Young people may worry that they are ‘going mad’ when they are feeling stressed, confused or very upset. In fact, worries like this are rarely a sign of mental illness or psychosis. Psychosis is when your thoughts are so disturbed (and confused) that you lose touch with what is real and what is not.

Unusual experiences called ‘hallucinations’, such as seeing, hearing, smelling, tasting or feeling something that is not really there, can also be a symptom of psychosis. Hallucinations are very real to the person having them and this can be frightening and can get in the way of everyday activities like concentrating on lessons and homework at school or even socialising with friends.

Sometimes people with psychosis can struggle to recognise that they have a problem or it can be confusing to understand what is happening. This can make it hard to know what to believe and trust other people who may be worried about them.

Psychosis affects people of all ages, but is rare before you reach the older teenage years. Although psychosis is rare, many people may hear voices that other people cannot hear or experience other hallucinations. Hearing voices or having other hallucinations does not mean that a person is definitely experiencing psychosis.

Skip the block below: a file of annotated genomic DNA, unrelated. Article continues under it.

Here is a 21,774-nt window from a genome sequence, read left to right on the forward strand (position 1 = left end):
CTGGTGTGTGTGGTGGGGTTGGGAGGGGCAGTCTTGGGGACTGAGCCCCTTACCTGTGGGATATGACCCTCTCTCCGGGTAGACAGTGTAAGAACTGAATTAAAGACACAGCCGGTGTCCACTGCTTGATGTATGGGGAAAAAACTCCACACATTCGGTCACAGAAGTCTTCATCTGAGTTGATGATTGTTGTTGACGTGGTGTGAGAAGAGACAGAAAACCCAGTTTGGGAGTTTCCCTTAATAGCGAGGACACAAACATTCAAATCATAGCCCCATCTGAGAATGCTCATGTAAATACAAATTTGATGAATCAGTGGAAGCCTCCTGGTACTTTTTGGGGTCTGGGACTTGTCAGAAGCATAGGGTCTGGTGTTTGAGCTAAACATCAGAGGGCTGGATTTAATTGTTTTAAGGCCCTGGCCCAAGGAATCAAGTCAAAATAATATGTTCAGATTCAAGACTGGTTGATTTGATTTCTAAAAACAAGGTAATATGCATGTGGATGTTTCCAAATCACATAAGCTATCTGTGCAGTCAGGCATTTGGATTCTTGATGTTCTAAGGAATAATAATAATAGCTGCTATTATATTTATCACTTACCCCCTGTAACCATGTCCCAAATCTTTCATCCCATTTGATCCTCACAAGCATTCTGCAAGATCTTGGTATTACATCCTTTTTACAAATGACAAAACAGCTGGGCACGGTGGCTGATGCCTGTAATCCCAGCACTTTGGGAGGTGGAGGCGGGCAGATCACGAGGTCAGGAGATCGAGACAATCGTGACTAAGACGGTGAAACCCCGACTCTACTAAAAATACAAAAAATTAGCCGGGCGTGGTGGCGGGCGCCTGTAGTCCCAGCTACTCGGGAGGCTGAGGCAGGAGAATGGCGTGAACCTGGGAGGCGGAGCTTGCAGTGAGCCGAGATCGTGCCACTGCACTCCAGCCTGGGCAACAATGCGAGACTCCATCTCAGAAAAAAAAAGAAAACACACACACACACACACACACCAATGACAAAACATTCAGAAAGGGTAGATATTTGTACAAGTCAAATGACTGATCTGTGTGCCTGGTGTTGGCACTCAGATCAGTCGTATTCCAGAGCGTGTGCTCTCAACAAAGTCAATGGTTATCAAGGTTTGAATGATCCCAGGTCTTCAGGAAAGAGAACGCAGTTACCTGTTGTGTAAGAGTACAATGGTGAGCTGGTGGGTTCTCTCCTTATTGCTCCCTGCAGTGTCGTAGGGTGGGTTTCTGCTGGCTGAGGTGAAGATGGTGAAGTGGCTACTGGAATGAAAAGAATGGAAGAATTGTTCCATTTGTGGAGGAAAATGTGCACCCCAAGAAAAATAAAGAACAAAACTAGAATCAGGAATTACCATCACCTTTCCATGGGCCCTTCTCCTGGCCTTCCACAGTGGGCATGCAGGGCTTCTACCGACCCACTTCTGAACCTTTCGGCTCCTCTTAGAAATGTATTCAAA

Top tips

  • Alcohol and drugs can make symptoms such as hallucinations or not being sure what is real or not real, worse. Try to avoid drinking alcohol excessively or taking illegal drugs.
  • Lack of sleep or disrupted sleep, not eating or drinking properly or high levels of stress can also make hallucinations worse. It is important for physical and mental wellbeing to look after yourself.
  • Try to have a balanced daily routine, have a good night time routine and eat and drink regularly. Relaxing is also important so make sure you have time to chill out during stressful times such as revising for exams.

Things that could help

Voice Collective is a UK-wide, London-based project that supports children and young people up to 25 years old who hear voices, see visions, have other ‘unusual’ sensory experiences or beliefs. Voice Collective: Supporting Children & Young People who Hear Voices or See Visions.

If families or professionals are concerned that a young person is hearing voices or experiencing other types of hallucinations which they are finding confusing or worrying then they should contact CAMHS Single Point of Access for consultation and advice. CAMHS work alongside the Early Intervention in Psychosis (EIP) team and can offer specialist assessment and treatment for people with symptoms of psychosis.

Available: Monday to Friday: 9am – 5pm

Please contact: 0300 123 6632.